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What is "Western Buddhism"
We haz plan, HA LA LU LAH
. . . Eh no he did not . . . sorry @vinlyn I is being tempted by 'Mr Naughty', aka Ms Lucy Fair, aka Mr DeVille, Ye Olde Nick etc . . .
yours in Christ Buddha
and now back to the wild, wild, West . . .
I've banged on about this but as has been said in the past:
Christianity + Buddhism - works.
Buddhism + Christianity - DOESN'T work.
(For Christianity, please read any typical Deity-led organised religion.)
Yes, I'd broadly agree if we're talking about individuals mixing and matching. A Christian might well benefit from some aspects of Buddhist practice like meditation, but it's harder to see how a Buddhist would be able to engage with the theist content of Christianity.
Understand that JuBus (me being one myself) are different from Christians who practise Buddhism. Being a Jew is not strictly a religious affair. A LARGE chunk of being Jewish is a cultural thing. Most JuBus might adhere to kosher eating, aspire to being a mensch,believe in Israel's existence and right to defend itself, but not even believe in a God. Being a Christian means you believe that Jesus is the son of God and you will go to hell if you don't believe it.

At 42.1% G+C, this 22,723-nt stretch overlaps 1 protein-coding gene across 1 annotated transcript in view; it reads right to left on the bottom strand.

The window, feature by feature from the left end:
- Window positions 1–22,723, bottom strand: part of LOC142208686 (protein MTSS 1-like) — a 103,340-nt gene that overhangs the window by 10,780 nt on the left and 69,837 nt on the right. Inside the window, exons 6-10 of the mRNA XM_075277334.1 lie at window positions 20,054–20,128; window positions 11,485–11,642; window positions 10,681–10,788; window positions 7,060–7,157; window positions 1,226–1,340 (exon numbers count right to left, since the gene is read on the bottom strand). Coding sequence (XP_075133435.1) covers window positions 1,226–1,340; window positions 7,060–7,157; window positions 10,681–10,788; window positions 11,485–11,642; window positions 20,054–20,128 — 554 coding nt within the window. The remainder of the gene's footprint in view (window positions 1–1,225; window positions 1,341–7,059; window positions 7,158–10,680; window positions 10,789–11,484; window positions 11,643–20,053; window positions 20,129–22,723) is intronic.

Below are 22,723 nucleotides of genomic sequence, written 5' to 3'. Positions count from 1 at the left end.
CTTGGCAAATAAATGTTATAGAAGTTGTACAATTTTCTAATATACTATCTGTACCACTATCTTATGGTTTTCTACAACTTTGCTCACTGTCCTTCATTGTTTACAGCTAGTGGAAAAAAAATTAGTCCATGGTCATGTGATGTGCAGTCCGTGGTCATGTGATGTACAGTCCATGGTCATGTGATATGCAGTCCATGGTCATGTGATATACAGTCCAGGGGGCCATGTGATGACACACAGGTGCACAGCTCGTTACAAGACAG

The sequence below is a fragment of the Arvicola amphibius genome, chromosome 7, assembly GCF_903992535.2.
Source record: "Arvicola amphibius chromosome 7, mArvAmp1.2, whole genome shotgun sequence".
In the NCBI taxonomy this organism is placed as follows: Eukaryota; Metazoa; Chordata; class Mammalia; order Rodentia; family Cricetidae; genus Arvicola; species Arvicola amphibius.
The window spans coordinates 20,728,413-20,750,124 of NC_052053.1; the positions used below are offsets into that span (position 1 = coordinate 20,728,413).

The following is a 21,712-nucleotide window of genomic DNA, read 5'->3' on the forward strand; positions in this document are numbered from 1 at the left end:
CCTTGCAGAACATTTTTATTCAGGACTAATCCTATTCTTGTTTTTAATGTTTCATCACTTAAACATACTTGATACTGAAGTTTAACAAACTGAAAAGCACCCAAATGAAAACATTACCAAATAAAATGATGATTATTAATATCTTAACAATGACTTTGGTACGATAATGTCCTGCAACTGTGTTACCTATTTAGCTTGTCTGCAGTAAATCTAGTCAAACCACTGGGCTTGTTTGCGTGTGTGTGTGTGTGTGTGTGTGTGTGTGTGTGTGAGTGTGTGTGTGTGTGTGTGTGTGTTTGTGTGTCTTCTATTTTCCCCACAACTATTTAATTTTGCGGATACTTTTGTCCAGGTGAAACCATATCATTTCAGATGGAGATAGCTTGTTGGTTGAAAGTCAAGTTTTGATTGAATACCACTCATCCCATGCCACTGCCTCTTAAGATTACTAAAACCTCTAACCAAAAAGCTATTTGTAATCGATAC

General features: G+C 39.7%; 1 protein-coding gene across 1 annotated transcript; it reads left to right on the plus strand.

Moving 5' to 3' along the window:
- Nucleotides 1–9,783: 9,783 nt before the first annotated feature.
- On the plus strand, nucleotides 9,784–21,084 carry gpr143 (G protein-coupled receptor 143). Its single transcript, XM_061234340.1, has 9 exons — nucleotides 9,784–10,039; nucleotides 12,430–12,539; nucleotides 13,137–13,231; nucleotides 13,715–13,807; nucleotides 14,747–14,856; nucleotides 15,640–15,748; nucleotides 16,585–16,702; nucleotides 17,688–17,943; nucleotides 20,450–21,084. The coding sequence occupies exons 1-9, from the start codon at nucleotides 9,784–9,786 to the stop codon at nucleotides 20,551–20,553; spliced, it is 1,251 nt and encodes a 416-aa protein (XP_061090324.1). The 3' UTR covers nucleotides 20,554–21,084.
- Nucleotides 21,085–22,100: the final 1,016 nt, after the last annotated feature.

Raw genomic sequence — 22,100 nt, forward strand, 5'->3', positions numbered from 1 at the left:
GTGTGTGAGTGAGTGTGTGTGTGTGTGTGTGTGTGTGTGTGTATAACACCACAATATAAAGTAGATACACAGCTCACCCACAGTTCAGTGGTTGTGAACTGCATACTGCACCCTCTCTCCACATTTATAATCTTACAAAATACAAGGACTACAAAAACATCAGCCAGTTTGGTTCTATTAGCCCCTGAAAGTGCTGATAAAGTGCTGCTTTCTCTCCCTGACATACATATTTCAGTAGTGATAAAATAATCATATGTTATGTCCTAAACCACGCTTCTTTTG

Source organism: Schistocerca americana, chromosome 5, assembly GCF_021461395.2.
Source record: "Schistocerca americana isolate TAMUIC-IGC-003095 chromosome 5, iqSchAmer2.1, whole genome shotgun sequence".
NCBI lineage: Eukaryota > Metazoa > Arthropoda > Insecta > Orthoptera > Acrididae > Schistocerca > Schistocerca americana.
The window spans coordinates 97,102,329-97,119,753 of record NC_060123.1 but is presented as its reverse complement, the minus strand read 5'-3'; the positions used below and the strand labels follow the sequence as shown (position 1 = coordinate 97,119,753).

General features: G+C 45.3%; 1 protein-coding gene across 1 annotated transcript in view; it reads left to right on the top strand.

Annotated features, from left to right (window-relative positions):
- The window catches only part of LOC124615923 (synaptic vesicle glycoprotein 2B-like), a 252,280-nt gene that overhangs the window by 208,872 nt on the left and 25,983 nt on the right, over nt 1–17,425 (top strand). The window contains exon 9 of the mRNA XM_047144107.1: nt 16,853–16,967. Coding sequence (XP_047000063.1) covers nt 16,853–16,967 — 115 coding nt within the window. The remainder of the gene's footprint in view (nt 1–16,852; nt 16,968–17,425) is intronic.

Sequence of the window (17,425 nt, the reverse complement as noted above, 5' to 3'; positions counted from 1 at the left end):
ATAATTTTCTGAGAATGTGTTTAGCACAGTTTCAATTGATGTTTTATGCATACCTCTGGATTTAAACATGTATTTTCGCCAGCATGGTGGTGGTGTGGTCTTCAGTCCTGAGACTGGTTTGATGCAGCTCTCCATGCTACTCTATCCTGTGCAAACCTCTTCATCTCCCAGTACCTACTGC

Personally, I don't think you will see Buddhism in the West being influenced by Christianity at all. I don't think current Western Buddhists would accept any of that "superstitious mumbo jumbo" in "their" path. If anything, I think Western Buddhism wiill be fiercely guarded by the atheists in the ranks. If the regular espousement of aforementioned mumbo jumbo on threads on this forum is anything to go by.
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Well, our wonderful, esteemed and much-respected member, Simonthepilgrim claims to be able to do so, but then I don't believe he's actually bound his flag to any specific mast. I believe he takes every bit of good he can from various religions and philosophies and lives according to his own particular recipe of 'Right Everything'.